June 7, 2012 12:58 PM EDT
Inefficiency, bloat, mismanagement — just another congressional hearing on the TSA.
A House subcommittee charged the Transportation Security Administration on Thursday with lousy customer service, dwindling professionalism and an inability to adequately handle terrorist threats.
“You are too bogged down in managing an oversize workforce to mitigate the next potential threat,” Transportation Security Subcommittee Chairman Mike Rogers (R-Ala.) told TSA Administrator John Pistole.
The reprimand marks the latest in a recent spray of congressional allegations, reports and hearings blasting just about every aspect of the TSA — from the organization’s suspicious storage of equipment to what the agency’s officers wear.
Everybody wants a piece. And why not? It’s great political leverage.
For Republicans, it’s a chance to remind voters they stand for individual liberties. And Democrats get to say they hate big government, too.
In the end, attacking the TSA offers a welcome diversion for a Congress that appears stuck on everything else.
“They’re an easy target,” Rep. Sheila Jackson Lee (D-Texas), a senior House Homeland Security Committee member, told POLITICO. “We shouldn’t let any slouching go on … but we are misguided as we begin to make them a whipping boy.”
The Homeland Security Committee oversees the TSA, but that hasn’t stopped others from weighing in.
Transportation and Infrastructure Committee Chairman John Mica (R-Fla.), who has pummeled the agency for excessive spending and wants to see a move toward more privatized screening, released statements last week calling on the TSA to “come clean” to the media about a spate of recent firings. That follows claims that the agency interfered with his investigation into wasteful TSA equipment and a congressional report labeling the agency a top-heavy bureaucracy.
Mica told POLITICO he has asked the Oversight Committee, which also has delved into TSA’s actions, to obtain the agency’s internal emails.
“There’s something fishy going on,” he said. “Let’s force their hand. … That’s why I sent the press release, because I couldn’t get anything out of them.”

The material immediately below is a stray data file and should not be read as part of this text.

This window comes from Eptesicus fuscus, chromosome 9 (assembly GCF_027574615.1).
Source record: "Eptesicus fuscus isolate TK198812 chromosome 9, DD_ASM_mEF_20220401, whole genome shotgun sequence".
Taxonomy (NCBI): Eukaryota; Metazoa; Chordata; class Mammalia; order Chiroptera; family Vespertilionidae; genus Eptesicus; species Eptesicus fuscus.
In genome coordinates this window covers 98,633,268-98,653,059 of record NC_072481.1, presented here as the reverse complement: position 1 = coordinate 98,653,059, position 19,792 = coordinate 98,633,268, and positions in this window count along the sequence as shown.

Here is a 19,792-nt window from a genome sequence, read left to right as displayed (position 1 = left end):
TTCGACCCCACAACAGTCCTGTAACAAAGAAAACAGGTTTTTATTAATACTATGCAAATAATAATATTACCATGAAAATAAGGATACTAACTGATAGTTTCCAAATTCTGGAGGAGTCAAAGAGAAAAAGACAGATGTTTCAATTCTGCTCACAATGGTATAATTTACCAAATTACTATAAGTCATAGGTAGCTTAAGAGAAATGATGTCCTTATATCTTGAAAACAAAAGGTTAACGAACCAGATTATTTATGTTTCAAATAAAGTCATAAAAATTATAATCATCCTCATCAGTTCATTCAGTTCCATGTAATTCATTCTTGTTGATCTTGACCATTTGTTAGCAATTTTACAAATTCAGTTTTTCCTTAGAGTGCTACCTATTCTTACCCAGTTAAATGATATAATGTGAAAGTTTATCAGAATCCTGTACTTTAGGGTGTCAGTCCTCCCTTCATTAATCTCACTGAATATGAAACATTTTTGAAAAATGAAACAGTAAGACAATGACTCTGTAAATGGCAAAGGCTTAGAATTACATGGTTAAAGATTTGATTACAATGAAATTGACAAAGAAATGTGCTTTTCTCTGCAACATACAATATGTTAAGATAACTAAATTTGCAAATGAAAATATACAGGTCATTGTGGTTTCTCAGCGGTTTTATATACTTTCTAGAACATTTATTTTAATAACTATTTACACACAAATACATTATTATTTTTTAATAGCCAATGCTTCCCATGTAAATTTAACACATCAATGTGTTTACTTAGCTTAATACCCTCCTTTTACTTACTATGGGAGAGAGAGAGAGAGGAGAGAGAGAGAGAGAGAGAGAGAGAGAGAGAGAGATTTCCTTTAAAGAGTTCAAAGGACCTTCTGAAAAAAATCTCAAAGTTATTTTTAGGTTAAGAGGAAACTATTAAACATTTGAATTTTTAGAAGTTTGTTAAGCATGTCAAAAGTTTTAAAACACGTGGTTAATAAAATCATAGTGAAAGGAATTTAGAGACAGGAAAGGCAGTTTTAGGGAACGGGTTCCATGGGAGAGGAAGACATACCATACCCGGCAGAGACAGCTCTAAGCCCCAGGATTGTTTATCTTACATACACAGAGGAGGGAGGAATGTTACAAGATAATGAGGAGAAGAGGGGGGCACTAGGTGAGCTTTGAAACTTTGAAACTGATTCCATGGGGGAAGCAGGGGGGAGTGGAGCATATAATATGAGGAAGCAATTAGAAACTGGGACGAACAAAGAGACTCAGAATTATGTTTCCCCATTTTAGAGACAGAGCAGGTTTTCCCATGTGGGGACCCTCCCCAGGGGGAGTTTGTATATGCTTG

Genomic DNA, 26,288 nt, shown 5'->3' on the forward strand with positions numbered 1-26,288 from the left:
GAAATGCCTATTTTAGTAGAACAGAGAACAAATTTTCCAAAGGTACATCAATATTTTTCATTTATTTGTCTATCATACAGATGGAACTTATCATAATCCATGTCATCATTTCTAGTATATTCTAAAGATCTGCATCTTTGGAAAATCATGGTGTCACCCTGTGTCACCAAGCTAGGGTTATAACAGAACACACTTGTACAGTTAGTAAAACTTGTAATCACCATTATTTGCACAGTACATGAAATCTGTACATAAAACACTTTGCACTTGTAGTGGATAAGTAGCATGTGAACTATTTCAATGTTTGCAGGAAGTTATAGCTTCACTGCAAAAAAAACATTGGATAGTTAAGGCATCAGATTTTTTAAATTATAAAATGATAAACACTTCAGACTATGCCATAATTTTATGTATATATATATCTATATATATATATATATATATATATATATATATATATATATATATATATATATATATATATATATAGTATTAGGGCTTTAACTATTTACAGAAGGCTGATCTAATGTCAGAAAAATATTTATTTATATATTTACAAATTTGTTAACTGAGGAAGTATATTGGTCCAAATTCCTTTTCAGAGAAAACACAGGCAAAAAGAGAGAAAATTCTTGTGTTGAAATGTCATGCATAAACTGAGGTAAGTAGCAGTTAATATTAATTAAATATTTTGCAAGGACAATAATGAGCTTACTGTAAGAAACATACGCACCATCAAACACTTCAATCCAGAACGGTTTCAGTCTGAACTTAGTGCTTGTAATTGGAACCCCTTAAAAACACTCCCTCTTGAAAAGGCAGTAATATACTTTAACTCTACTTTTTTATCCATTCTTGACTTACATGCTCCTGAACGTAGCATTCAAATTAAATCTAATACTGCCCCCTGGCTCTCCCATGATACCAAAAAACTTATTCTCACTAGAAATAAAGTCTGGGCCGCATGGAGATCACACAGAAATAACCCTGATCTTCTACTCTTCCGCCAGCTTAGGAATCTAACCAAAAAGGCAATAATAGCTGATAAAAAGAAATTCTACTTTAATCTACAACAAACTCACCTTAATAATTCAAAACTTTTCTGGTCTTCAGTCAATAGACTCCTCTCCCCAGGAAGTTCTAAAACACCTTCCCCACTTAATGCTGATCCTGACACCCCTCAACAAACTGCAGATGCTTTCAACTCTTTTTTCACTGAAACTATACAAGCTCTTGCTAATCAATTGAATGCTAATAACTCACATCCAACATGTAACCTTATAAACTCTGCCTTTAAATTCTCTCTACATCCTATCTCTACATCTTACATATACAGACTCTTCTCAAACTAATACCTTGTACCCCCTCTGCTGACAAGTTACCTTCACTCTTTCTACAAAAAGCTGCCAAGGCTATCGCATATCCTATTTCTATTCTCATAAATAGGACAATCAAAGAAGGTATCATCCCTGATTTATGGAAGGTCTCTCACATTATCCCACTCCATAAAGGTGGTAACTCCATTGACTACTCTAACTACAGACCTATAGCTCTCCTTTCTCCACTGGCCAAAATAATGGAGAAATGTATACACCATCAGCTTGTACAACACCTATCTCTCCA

Rep. Marsha Blackburn (R-Tenn.) released a report Monday describing 50 transportation security officer arrests in the past seven years. She also has authored legislation that would require TSA uniforms to look less like those of law-enforcement officers.
Blackburn, a member of Energy and Commerce, said the committee has some authority over travel regulations.
“TSA is a behemoth organization,” she told POLITICO. “Most members of Congress were shocked when they realized workers were moving from work shirts and khakis with a patch into federal law-enforcement uniforms. They’ve usurped their authority and power.”
The list goes on. Rep. Paul Broun (R-Ga.) has called for the resignation of Pistole and Homeland Security Secretary Janet Napolitano. Sen. Rand Paul (R-Ky.) has proposed legislation to dismantle the TSA altogether.
Pistole, at the Thursday hearing, pointed to programs he has either implemented or enhanced that centralize leadership and ensure proper treatment of passengers.
“It’s a part of just the sheer numbers that we deal with — 630 million people a year,” Pistole said in defense of the agency. “We are not going to have 100 percent customer service for everyone. It is our goal to provide the most professional security in the most effective way.”
The Thursday hearing wasn’t all attacks. Members applauded the agency’s desire to move toward risk-based security measures. Jackson Lee reminded officials that no terrorist attack has occurred since Sept. 11, largely because of the agency. House Homeland Security Committee ranking member Bennie Thompson (D-Miss.) praised the organization for establishing collective-bargaining rights.
But much of Congress can’t agree whether to dismantle or improve the agency, much less determine which members are responsible for oversight.
Those who technically hold the most authority over the TSA appear the least inclined to dismiss it.
“It’s an oversimplification to say, ‘Do away with TSA’ or ‘TSA is doing everything wrong,’” Rep. Peter King (R-N.Y.), chairman of the Homeland Security Committee , told POLITICO.
“I’m certain if you follow any police department for a week, you are going to find guys who are sleeping on duty. You’re going to find people who show up later, some guys who’ve had drinks, whatever. The idea is to keep some kind of perspective.”
King offered a gentle territorial shove.
“John Mica and I are friends; John Mica can say what he wants,” he said. “But we have jurisdiction.”
Rogers said the turf battles only further harm the besieged agency.
“It’s frustrating not just from my perspective,” he told POLITICO, “but it’s frustrating to the department because they don’t get direction from one committee.”
A release on Thursday’s hearing threw a virtual stake in the ground, saying the committee has “sole jurisdiction over all Transportation Security Administration security matters, including the security of passengers and cargo within the U.S. aviation system.”
Rogers said he’s spoken with House Speaker John Boehner about cementing the Homeland Security Committee’s authority. “The speaker knows we have jurisdiction; that has to be resolved,” he said.
Any change wouldn’t take place until next session.